Understanding Why and How Well

In my last Column, I described the use of the Business Context Model for bridging from Value Streams to Processes. In this Column, I'm going to talk about another of my favorite models for working with the business, and IT, the Business Motivation Model.

Business Motivation Model Explained

The Business Motivation Model (BMM), published by the Object Management Group (OMG, the same organization that manages the BPMN specification) provides the underlying architectural metamodel for describing important concepts about why a business is undertaking certain actions. (See www.omg.org/spec/BMM. Note: Some of the description of the model's concepts in this section are paraphrased from the specification.)

There are two major areas of the BMM:

  1. The Ends and Means of business plans—Among the Ends are things that the enterprise wishes to achieve—for example, Goals and Objectives. Among the Means are things the enterprise will use to achieve those Ends—for example, Strategies and Tactics.
  2. The Influencers: These are the things that shape the elements of the business plans, and the Directives and Assessments made about the impacts of Influencers on the Ends and Means.
  3. Together, the Ends, Means, and Influencers answer the following fundamental business questions:

    • What is necessary to achieve what the enterprise wishes to achieve? This is answered by describing the Means needed to achieve the desired Ends.
    • Why does each aspect of the business plan exist? This is answered by identifying the Ends that each of the Means serves. This is what is meant by business motivation. (Notice that the Ends, Means, Directives, and Assessments correspond to the age-old questions of who?, what?, how?, and why?)

    A key to addressing business motivation is understanding the enterprise's aspirations—its Vision—and its plans for achieving that vision—its Mission. Refining these concepts to the next level of detail yields additional important concepts. Vision is amplified by Goals and quantified by Objectives. Mission is defined by Strategies (for approaching Goals) and carried out by Tactics (for achieving Objectives). The BMM uses the general terms Ends to refer to the aspiration concepts (Vision, Goal, Objective) and the term Means to refer to the action plan concepts (Mission, Strategy, Tactic). Figure 1 shows the main concepts and relationships of the BMM.

    Figure 1. Business Motivation Model

    Figure 1: Business Motivation Model.


    An End is something the enterprise desires to accomplish. Note that an End describes what will be accomplished, but not how. A Means is any device, capability, technique, restriction, agency, or method that may be called upon, activated, or enforced to achieve the Ends.

    Vision – Vision is an overall image of what the organization wants to be or become. It usually encompasses the entire organization and is long term in perspective. A Vision describes the future state of the enterprise, without regard to how it is to be achieved. A Vision is amplified by Goals. A Vision is supported or operationalized by Missions.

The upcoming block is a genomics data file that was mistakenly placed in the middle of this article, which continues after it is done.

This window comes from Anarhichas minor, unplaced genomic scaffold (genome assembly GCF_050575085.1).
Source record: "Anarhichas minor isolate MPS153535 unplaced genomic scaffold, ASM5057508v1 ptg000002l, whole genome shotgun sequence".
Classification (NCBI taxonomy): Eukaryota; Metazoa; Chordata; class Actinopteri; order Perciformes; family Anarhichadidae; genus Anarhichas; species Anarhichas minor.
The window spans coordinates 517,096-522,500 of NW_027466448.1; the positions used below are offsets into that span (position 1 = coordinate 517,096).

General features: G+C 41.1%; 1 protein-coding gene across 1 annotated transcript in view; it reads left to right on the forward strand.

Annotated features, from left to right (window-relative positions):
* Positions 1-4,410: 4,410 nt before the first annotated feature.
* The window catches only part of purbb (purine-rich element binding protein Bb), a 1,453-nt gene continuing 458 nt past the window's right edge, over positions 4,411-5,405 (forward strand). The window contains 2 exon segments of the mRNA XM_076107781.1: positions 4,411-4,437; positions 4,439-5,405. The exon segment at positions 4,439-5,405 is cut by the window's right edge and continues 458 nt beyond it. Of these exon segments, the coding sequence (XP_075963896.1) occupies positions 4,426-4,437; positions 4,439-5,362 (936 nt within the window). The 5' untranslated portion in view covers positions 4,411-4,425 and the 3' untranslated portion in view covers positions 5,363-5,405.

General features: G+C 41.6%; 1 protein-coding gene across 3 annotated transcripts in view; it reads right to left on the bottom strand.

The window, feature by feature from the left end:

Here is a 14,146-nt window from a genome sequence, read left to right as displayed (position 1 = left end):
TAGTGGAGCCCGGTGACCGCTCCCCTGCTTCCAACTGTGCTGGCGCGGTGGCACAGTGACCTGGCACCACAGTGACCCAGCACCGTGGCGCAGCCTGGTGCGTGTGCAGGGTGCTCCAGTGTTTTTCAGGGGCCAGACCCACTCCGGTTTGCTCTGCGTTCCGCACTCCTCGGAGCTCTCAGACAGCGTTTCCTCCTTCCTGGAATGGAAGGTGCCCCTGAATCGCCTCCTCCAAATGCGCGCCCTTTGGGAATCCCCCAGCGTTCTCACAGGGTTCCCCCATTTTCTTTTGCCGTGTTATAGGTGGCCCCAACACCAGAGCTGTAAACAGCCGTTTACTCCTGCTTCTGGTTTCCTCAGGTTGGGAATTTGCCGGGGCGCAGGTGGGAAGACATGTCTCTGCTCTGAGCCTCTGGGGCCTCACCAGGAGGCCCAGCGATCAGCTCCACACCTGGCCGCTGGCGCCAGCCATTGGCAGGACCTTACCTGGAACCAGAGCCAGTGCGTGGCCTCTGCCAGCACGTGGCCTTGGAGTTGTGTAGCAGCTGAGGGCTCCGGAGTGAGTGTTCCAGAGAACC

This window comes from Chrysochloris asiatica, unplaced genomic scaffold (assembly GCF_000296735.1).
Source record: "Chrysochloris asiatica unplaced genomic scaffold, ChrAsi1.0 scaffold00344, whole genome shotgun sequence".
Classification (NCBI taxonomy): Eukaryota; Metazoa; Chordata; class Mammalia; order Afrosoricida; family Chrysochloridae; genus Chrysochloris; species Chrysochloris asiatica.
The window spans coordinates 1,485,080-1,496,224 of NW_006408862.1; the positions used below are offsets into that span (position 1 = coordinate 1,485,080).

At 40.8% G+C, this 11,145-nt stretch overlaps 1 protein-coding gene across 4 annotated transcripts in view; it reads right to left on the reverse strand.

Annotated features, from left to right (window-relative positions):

Desired Results – There are two types of Desired Results that the enterprise intends to achieve in order to meet its Vision: Goals and Objectives.

    • A Goal is a statement about a state or condition of the enterprise to be brought about or sustained through appropriate Means. A Goal amplifies a Vision—that is, it indicates what must be satisfied on a continuing basis to effectively attain the Vision
    • An Objective is a statement of an attainable, time-specific, and measurable target that the enterprise seeks to achieve its Goals. An Objective quantifies a Goal. Objectives should be SMART—specific, measurable, achievable, realistic, and time-bound.

    Goals and Objectives are somewhat fuzzy concepts, but you can generally say that a Goal tends to be longer term, qualitative (rather than quantitative), general (rather than specific), and ongoing. An Objective tends to be short term, quantitative, and specific, and does not continue beyond its timeframe.

    Desired Results (the specific Ends) are supported by Courses of Action (specific Means), which can be either Strategies or Tactics. Generally, Goals are supported by Strategies, and Objectives are achieved by Tactics.


    The Means are the operational part of the BMM. They provide a mechanism to specify how the Vision will be realized in terms of operational concepts.

    Mission – A Mission indicates the ongoing operational activity of the enterprise. The Mission describes what the business is or will be doing on a day-to-day basis. A Mission is planned by Strategies.

    Course of Action – A Course of Action is an approach or plan for configuring some aspect of the enterprise involving things, processes, locations, people, timing, or motivation, undertaken to achieve Desired Results. In other words, a Course of Action focuses efforts towards Desired Results. There are two types of Courses of Action: Strategies and Tactics.